February 22, 2016

Developer announces plans

By Karen Loew
– The Tennessean –

BRENTWOOD ­ For the second time this week, a developer announced plans to attempt locating a retail cluster in long commercial-free years well-populated east Brentwood. Memphis-based Boyle Investment Company is planning a grocery-storeanchored development for the corner of Concord and Sunset Roads, Nashville office Executive Manager Phil Fawcett said yesterday. The 75,000 square feet of shops would be built on 17 acres now owned by Don Demumbrum if the City Commission approves rezoning the parcel from residential to commercial. Boyle’s announcement comes two days after that of the Parker-Grass Company, which proposes putting 79,800 square feet of retail on 21.3 acres a ways to the west, on the northwest corner of the Edmondson Pike-Concord Road intersection. Both Fawcett and Dudley Parker said they’ve been eyeing the opportunity for some time to serve the needs of under-retailed east Brentwoodians, but waited for the recent City Commission election to pass before making plans public.

“We felt like once that was settled, we wanted to move forward,” said Fawcett, who aims to make his rezoning request before the commission on July 14. “The question has been, ‘is it needed?’ We’ll find out if the community really feels it is needed.”

“What is deemed to be the best site will win out,” DeMumbrum said. He lives directly north of the proposed site, on what’s left of the hundreds of acres once owned by the family of his wife, Carol Edmondson DeMumbrum.

Several years back, the couple also sold 15 acres south of this site to the city for construction of Safety Center East.

Parker-Grass also earned the participation of an old Brentwood family, signing a contract with Bill Primm. Both developers emphasized good landscaping, sensitivity to neighbors and identification of their sites in the Brentwood 2020 long-range plan. Boyle’s supermarket is about 10,000 square feet smaller than Parker’s. His company relied on the language of last year’s “neighborhood commercial” ordinance, which wasn’t voted into law but can be used for developer guidance.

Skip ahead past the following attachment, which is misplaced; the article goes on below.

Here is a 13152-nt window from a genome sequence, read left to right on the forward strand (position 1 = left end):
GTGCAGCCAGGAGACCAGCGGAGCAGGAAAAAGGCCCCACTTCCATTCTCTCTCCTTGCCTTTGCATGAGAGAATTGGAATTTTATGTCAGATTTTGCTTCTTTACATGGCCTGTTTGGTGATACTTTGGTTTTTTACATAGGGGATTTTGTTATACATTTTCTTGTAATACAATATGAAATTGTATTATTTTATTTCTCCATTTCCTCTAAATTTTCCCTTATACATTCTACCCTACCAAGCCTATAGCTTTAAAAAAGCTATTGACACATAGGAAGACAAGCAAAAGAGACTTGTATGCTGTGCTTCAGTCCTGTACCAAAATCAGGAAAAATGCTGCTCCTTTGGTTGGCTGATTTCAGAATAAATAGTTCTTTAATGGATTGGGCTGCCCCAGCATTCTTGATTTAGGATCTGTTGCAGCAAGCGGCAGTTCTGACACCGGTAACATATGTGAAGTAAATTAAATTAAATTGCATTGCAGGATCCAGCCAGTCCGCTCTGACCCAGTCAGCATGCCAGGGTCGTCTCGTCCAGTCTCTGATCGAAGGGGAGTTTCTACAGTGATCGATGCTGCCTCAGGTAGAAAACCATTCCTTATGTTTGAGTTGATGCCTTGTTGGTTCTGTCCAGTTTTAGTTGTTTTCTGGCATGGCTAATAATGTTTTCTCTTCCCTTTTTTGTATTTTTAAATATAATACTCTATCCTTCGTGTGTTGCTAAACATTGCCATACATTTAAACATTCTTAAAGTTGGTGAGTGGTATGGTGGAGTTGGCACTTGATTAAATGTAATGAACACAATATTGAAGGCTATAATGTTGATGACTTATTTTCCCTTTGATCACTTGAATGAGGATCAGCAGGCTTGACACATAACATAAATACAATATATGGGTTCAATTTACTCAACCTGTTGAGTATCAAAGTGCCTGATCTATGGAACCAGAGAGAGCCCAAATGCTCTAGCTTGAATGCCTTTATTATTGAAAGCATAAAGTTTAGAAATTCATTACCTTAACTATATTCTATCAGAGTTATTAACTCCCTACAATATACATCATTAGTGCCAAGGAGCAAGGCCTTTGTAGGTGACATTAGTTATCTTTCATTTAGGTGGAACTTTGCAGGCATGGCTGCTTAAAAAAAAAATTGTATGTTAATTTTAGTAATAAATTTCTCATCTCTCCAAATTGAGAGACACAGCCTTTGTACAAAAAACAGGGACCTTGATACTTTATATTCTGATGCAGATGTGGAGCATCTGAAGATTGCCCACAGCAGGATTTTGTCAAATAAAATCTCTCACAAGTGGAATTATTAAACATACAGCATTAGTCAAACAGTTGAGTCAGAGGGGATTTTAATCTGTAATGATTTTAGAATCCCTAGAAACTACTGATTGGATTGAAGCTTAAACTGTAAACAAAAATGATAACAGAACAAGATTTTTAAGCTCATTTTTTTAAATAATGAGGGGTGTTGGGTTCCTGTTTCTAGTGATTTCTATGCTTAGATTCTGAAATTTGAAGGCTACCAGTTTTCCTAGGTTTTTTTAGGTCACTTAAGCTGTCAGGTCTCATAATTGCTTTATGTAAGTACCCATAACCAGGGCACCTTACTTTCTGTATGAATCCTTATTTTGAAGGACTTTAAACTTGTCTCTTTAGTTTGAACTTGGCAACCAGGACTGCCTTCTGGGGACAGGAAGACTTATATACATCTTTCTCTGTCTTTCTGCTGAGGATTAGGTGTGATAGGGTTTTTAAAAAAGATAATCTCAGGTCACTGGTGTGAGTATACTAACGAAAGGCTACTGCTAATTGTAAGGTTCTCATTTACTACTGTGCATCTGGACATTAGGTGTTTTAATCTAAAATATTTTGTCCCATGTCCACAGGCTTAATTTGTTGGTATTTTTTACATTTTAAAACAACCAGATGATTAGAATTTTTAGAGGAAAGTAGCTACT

Boyle’s preliminary plan calls for a 39,000 square foot grocery store with a building attached that would house about a dozen shops. Two outbuildings could house uses such as a bank or gas station. The early sketch orients the buildings toward Concord, where one or two entrances will lead in. Another entrance comes off Sunset. The land dips there, which should reduce visibility of new buildings from surrounding roads or houses.

Fawcett said design and occupancy of the center will be based largely on community input, so he will hold public meetings to hear from area residents. He mentioned Kroger or Publix as possible groceries, unlike Parker-Grass, which is committed to Publix. Parker’s request will come before city officials first, in the next few weeks. He plans to hear neighbors’ input tonight at 7 at the Brentwood Library.

According to Fawcett, his proposal has the advantage of being located in the “fastest-growing quadrant” farther east, and not being immediately surrounded by neighbors. He said few people live within 1,000 feet of the site, which is used by the city as the radius within which developers are required to notify residents of potential rezonings. Also, says DeMumbrum, a music producer, his family plans to keep on living right across Concord Road “for the rest of our days.”

“We’re probably more concerned than any resident would be about what’s going on across the road. We won’t really even be able to see the development, so if we can’t see it, the people in BonBrook won’t be able to see it at all,” he said, referring to the neighborhood behind him.